Epidemiology is the study of the distribution of disease in human populations as well as the factors that influence this distribution. I am extremely interested in disease prevention, and I hope one day to further the movement of the paradigm shift from treatment to prevention in western biomedical culture. Epidemiology is interesting to me because once the onset of a disease or physiological condition ensues, epidemiologists locate where it developed and its influences on public health in order to prevent it from spreading.
Taking an anthropologic view in the field of epidemiology would be useful in designing experiments. Epidemiologists create categories for data collection that separate ethnicities, and often culture is assumed within these categorizations. While trends may appear in this method, epidemiologists find that examination of why the trends appear useful for prevention of the disease in the public. In an article on social medicine, the author attempts to reveal the texture that the word culture has embedded into it: “Cultural processes include the embodiment of meaning in psychophysiological reactions, the development of interpersonal attachments, the serious performance of religious practices, common-sense interpretations, and the cultivation of collective and individual identity. Cultural processes frequently differ within the same ethnic or social group because of differences in age cohort, gender, political association, class, religion, ethnicity, and even personality” (1). Recognition that individual practices of health and sanitation vary within a culture is critical to experiment design and interpretation of data. If data collection shows that the people most likely to develop a particular disease identify themselves as “Mexican,” readers of the publication that do not identify themselves as Mexican may not be worried that a condition can affect them. While this is believed to hold some biological value (which we addressed earlier in this class—there is no gene for ethnicity), its cultural implication is overlooked. By identifying an addressing the practices within the population that make them more susceptible to disease, the public can have a better understanding of the way a disease could affect them as well. With an understanding of anthropology, epidemiologists can bridge the gap between medicine and culture in a practical way that takes individuals into consideration.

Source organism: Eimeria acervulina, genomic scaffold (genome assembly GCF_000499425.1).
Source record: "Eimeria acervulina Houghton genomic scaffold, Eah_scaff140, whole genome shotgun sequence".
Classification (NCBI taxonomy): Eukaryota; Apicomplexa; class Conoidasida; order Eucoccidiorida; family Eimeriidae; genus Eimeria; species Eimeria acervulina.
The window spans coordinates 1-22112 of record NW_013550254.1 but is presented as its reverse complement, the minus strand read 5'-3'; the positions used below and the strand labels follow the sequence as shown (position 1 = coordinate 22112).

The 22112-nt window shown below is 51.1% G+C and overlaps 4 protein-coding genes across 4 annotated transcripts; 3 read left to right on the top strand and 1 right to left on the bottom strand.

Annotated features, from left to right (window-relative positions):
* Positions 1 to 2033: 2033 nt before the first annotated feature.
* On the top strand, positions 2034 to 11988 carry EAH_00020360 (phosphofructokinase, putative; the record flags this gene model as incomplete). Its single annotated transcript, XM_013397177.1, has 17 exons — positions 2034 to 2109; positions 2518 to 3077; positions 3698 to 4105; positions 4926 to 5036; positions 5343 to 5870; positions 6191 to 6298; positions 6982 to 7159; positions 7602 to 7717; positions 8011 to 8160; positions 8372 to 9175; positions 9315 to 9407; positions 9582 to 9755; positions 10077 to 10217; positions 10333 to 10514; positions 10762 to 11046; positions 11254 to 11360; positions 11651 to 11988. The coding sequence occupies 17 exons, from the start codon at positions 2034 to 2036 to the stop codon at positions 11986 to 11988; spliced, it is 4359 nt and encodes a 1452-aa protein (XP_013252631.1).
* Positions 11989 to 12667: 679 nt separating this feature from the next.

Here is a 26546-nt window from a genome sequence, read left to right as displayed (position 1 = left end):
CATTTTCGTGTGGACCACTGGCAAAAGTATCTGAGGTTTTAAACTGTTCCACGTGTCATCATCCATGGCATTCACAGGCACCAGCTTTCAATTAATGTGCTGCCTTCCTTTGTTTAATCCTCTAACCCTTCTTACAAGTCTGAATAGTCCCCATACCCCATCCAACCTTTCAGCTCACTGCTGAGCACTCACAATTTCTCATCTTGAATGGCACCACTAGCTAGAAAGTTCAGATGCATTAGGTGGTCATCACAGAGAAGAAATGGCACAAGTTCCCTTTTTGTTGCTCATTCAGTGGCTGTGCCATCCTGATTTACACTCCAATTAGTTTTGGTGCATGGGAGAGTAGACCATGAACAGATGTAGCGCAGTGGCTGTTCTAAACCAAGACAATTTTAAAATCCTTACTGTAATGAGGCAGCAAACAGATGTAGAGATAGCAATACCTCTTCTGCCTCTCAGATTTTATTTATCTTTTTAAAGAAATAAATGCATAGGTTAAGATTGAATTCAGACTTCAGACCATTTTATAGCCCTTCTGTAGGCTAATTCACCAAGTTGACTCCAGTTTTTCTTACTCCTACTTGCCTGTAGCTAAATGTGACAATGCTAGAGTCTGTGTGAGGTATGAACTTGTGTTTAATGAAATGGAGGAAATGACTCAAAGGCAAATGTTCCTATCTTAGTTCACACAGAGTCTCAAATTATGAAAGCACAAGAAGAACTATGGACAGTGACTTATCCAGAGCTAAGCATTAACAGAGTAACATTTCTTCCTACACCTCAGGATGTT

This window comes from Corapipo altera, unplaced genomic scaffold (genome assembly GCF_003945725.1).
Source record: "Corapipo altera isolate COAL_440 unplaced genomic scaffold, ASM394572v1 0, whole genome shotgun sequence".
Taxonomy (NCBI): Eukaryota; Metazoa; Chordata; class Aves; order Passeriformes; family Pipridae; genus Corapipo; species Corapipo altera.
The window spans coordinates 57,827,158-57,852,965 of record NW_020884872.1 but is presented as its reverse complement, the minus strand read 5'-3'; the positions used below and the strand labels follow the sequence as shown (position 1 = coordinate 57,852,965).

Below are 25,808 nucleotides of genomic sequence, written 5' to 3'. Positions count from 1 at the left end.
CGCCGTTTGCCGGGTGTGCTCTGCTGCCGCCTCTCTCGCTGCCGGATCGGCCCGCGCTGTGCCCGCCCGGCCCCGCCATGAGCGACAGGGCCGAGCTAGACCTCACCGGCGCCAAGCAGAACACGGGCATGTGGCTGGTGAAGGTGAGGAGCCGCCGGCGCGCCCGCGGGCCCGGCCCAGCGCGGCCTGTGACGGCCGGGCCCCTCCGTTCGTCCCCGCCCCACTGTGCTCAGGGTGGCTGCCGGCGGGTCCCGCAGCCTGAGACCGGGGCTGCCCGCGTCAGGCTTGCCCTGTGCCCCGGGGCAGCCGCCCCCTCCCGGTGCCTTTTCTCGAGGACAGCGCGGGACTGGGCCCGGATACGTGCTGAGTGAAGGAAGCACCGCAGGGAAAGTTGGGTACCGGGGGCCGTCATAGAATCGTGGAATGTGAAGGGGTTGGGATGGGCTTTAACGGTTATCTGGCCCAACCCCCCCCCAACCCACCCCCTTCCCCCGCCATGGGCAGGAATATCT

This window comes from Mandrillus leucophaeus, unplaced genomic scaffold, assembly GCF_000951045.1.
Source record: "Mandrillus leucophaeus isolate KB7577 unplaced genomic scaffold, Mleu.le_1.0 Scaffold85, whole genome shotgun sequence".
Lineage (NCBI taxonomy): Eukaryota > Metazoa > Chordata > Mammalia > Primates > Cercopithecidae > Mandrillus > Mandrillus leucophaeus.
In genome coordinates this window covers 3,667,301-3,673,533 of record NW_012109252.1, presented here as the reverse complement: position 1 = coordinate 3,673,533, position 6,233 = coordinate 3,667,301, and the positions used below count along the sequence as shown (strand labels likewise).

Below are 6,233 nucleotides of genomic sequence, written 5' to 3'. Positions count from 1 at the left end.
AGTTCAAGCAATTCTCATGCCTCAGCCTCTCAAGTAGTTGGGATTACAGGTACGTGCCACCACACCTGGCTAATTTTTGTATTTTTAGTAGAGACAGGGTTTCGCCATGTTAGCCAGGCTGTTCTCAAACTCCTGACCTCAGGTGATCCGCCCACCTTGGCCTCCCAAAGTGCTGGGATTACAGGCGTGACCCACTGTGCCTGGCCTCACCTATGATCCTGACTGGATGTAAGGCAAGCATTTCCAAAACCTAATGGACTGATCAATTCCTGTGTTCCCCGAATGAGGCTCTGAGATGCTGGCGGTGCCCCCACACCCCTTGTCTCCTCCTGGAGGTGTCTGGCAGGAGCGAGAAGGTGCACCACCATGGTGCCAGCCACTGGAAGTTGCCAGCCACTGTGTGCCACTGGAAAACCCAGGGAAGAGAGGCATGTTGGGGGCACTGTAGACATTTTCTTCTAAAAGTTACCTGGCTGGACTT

(1) Kleinman, Arthur; Benson, Peter. “Anthropology in the Clinic: the Problem of Cultural Competency and How to Fix It.” PLOS Medicine. [3:10] Oct. 2006